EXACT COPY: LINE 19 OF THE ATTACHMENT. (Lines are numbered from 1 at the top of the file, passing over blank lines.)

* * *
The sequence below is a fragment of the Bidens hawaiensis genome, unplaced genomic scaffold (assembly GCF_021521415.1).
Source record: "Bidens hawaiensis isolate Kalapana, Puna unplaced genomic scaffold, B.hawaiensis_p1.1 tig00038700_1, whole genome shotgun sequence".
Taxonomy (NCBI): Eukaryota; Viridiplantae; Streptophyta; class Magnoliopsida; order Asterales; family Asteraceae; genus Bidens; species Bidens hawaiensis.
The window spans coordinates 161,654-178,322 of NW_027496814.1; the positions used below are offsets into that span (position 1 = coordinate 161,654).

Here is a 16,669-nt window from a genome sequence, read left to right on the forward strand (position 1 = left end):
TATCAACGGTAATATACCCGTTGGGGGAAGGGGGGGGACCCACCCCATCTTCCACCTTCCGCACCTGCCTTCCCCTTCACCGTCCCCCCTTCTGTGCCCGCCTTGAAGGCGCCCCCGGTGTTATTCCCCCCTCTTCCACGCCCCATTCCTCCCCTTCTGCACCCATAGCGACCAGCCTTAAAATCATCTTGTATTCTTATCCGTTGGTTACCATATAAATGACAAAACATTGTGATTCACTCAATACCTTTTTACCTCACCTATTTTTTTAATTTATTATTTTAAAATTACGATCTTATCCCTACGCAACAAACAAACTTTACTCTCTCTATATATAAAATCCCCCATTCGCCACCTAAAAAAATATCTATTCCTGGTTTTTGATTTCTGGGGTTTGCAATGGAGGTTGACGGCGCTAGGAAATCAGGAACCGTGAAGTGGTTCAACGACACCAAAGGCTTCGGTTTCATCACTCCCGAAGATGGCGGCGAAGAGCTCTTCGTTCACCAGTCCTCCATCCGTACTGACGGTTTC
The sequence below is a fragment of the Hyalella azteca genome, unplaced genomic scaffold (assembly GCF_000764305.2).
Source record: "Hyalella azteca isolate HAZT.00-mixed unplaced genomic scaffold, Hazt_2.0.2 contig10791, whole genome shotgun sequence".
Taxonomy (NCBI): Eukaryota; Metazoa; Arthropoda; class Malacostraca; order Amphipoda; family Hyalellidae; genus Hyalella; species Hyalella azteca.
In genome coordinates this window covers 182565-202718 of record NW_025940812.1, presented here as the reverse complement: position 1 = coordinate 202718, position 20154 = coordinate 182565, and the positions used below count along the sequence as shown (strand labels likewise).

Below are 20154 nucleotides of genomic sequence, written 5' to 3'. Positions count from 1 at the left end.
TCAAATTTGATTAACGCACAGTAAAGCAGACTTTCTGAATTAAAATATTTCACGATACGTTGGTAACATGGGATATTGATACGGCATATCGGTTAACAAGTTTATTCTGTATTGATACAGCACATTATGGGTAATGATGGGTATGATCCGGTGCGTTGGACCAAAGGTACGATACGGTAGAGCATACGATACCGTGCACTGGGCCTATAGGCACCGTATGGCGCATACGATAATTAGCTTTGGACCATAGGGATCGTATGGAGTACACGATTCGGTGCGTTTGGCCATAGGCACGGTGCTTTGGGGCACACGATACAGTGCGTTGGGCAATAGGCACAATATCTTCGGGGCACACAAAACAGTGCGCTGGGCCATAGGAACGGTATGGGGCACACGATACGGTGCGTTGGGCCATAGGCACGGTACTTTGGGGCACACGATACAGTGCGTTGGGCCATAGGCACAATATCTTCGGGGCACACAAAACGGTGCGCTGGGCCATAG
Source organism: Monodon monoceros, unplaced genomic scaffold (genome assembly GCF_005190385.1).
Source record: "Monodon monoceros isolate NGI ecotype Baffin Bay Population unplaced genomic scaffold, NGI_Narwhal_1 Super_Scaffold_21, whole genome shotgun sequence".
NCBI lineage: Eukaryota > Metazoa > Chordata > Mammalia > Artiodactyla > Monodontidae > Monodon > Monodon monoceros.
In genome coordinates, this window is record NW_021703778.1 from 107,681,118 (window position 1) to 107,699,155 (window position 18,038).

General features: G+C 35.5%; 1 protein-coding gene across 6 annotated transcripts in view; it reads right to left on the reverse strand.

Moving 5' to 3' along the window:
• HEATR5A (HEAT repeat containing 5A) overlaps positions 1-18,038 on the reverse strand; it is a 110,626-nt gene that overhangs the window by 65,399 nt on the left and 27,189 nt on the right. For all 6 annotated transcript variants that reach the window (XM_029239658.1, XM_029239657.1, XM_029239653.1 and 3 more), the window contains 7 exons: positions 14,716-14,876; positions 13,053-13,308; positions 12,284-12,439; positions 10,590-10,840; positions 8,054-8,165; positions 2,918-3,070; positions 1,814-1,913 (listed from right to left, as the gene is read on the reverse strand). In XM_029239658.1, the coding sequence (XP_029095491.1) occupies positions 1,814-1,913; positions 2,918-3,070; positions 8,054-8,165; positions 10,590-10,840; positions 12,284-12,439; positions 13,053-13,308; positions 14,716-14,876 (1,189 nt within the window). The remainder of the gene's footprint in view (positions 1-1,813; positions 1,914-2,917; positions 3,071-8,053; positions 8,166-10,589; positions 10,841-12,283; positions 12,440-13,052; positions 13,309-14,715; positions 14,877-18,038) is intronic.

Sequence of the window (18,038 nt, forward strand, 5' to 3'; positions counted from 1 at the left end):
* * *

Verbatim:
• HEATR5A (HEAT repeat containing 5A) overlaps positions 1-18,038 on the reverse strand; it is a 110,626-nt gene that overhangs the window by 65,399 nt on the left and 27,189 nt on the right. For all 6 annotated transcript variants that reach the window (XM_029239658.1, XM_029239657.1, XM_029239653.1 and 3 more), the window contains 7 exons: positions 14,716-14,876; positions 13,053-13,308; positions 12,284-12,439; positions 10,590-10,840; positions 8,054-8,165; positions 2,918-3,070; positions 1,814-1,913 (listed from right to left, as the gene is read on the reverse strand). In XM_029239658.1, the coding sequence (XP_029095491.1) occupies positions 1,814-1,913; positions 2,918-3,070; positions 8,054-8,165; positions 10,590-10,840; positions 12,284-12,439; positions 13,053-13,308; positions 14,716-14,876 (1,189 nt within the window). The remainder of the gene's footprint in view (positions 1-1,813; positions 1,914-2,917; positions 3,071-8,053; positions 8,166-10,589; positions 10,841-12,283; positions 12,440-13,052; positions 13,309-14,715; positions 14,877-18,038) is intronic.